10 Tips for Beginning Gardeners
- Take a leisurely stroll around your property with a notebook and make a rough sketch of the existing planting areas.
- Add notes to your garden “map” about which areas get the most sun and which are shaded.
- A simple soil test from your local garden center will tell you whether your soil is well-balanced in nutrients and pH.
- If you’re thinking of growing edibles (vegetables, fruit or herbs), it’s a good idea to have your soil tested for lead. Most at-home kits aren’t reliable indicators of lead in the soil, but you can send your soil samples to the Lead Safe America Foundation for a free lead test. If you find that your soil has an unsafe level of lead, you can still grow edibles in raised beds or pots with new soil.
- List which existing plants and features (such as fences or paths) you’d like to keep and which need to be replaced or removed.
- Spend time just hanging out in your garden. Let yourself daydream and see if any creative ideas present themselves.
For instance, maybe you’ll decide your style is Industrial Zen or Playful Modern or Simplified Cottage. While you’re figuring this out, it helps to keep a photo of the exterior of your home at hand — whatever style you choose should be able to work well with the architectural style of your home as well as your personal preferences.
Once you’ve named your style, take a moment to jot down the activities and features you imagine enjoying in your landscape. If you have children, you may need a lot of open space for running around. Or perhaps you dream of relaxing in the middle of a big wildflower meadow — whatever it is, write it down.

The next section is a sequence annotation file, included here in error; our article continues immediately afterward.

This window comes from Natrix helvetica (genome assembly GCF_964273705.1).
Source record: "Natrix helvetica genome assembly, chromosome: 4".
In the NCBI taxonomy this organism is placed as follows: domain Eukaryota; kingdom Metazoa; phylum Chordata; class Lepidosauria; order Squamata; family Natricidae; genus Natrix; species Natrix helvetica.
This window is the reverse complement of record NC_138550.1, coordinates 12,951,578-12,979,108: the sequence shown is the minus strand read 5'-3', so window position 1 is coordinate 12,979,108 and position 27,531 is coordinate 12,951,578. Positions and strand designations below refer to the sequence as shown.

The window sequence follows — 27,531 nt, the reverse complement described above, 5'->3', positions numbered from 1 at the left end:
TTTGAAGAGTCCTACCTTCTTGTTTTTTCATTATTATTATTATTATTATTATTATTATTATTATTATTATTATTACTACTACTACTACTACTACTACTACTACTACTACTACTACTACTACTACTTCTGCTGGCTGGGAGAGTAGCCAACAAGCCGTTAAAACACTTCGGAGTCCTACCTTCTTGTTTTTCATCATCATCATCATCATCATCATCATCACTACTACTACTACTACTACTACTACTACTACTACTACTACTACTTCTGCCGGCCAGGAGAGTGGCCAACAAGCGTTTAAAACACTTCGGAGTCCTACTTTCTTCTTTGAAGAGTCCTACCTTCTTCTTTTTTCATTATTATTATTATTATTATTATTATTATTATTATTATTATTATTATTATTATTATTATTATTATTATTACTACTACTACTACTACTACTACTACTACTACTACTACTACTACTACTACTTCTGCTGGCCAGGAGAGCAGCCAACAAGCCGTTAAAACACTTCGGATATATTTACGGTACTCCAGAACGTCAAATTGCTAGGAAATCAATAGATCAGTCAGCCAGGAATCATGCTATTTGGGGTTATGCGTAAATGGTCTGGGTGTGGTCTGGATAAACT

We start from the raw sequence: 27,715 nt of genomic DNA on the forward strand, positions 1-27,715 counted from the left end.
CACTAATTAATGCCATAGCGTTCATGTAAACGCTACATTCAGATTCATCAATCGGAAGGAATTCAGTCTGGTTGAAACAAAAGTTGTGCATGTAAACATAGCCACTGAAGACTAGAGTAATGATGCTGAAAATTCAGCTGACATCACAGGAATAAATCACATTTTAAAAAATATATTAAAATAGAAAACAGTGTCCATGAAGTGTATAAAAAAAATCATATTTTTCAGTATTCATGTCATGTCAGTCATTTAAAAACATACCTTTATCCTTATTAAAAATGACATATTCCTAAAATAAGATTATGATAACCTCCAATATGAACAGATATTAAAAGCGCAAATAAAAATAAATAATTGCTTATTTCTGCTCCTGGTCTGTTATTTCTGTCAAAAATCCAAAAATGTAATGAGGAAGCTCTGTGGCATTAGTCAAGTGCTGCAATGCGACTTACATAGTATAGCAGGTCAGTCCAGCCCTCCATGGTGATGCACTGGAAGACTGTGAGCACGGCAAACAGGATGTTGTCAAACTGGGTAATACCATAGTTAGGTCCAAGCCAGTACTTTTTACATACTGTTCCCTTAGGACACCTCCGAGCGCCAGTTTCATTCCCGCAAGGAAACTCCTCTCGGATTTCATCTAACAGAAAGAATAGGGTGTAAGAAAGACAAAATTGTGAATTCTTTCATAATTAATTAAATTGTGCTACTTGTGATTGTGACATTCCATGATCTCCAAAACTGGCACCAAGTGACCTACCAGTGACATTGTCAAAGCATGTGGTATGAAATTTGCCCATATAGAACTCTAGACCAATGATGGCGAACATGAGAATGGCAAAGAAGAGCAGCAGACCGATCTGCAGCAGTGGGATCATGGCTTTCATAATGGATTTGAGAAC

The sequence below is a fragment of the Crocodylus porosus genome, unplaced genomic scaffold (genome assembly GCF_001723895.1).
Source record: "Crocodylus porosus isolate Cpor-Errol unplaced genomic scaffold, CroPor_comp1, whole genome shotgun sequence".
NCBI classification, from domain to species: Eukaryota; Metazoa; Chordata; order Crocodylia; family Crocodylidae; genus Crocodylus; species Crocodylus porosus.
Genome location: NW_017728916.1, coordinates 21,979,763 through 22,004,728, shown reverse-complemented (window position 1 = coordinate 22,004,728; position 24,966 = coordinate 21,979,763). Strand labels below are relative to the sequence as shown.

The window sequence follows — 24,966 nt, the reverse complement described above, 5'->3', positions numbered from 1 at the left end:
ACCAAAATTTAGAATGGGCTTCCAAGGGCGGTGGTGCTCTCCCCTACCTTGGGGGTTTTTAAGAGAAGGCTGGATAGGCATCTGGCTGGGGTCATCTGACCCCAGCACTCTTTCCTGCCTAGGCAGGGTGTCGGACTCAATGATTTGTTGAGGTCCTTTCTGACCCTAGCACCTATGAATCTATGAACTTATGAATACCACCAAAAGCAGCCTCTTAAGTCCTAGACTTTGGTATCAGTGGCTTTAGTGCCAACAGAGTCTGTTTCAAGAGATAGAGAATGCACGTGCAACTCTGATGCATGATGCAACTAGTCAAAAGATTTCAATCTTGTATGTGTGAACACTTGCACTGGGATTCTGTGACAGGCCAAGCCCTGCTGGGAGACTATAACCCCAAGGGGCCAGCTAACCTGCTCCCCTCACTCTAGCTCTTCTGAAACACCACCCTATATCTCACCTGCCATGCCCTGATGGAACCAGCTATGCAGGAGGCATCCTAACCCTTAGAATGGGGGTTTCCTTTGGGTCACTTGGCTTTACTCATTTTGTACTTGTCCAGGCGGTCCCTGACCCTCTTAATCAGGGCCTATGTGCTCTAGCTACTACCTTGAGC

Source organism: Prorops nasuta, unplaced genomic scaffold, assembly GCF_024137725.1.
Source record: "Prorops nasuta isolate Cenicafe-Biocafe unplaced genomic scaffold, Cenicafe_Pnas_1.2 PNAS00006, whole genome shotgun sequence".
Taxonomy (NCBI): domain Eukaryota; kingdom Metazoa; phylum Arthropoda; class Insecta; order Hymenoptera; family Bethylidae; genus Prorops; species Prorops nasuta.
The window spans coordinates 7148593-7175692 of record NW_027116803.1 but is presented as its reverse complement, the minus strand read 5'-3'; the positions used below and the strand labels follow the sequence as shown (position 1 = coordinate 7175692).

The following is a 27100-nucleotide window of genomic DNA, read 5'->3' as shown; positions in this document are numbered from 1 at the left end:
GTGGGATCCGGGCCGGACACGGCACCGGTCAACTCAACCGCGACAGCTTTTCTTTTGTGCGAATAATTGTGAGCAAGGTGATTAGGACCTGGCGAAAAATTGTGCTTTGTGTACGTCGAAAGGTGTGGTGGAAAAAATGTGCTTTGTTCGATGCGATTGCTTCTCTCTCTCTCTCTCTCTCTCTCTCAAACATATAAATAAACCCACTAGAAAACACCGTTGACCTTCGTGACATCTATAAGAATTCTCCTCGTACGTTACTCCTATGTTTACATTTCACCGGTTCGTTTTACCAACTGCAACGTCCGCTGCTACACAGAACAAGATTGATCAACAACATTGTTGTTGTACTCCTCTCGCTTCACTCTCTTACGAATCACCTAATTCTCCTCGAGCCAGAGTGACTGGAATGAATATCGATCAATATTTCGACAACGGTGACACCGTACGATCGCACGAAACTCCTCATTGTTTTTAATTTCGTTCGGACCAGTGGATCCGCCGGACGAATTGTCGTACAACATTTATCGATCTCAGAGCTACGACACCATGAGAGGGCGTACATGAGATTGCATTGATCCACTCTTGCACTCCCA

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This holds true for purchasing plants too: It’s easy to get seduced by the bountiful plants at the nursery and come home with far too many. Remember, planting takes time, so buy only what you can comfortably get into the ground within the next day or two.
Pulling this information together into a sketched-out plan (no artistic skills required) takes extra time initially but will make for a more successful garden in the end. Choose plants that bloom in different seasons for year-round color, and be sure to pick plants with similar sun and water requirements to plant together.
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- Gardening gloves. Choose a pair that feels comfortable and protects against thorns.
- Shovel. This is essential for preparing sizable garden beds and for digging holes for trees, shrubs and large plants. A shovel with a pointed tip is more versatile than a flat spade.
- Trowel and weeding tool (or a Japanese gardener’s knife). Use these tools to dig holes for planting and pull weeds out at the root.
- Long garden hose and spray nozzle. Select a hose long enough to comfortably reach each of the main areas of your garden.
- Hand pruner. Sharp clippers can trim branches and cut back woody plants like rosemary.
- Metal rake. Use this to spread mulch and prepare beds for planting.
- Leaf rake. Use a flexible plastic or bamboo rake to gather leaves.
9. Grow what you like. This sounds utterly simple, but it’s something even the most experienced gardeners sometimes seem to forget. Why grow squash if it’s not really your favorite? Over the years, we’ve stopped bothering to grow beans and zucchini, instead devoting extra garden space to family favorites like snap peas, radishes, Tuscan kale and mini pumpkins for Halloween.
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Gardening is a lifelong learning experience, and even the most seasoned gardeners are learning all the time — so don’t beat yourself up if it seems that there’s too much to know. Just begin somewhere and take it one season at a time. The wonderful thing about gardening is that there’s usually room for do-overs.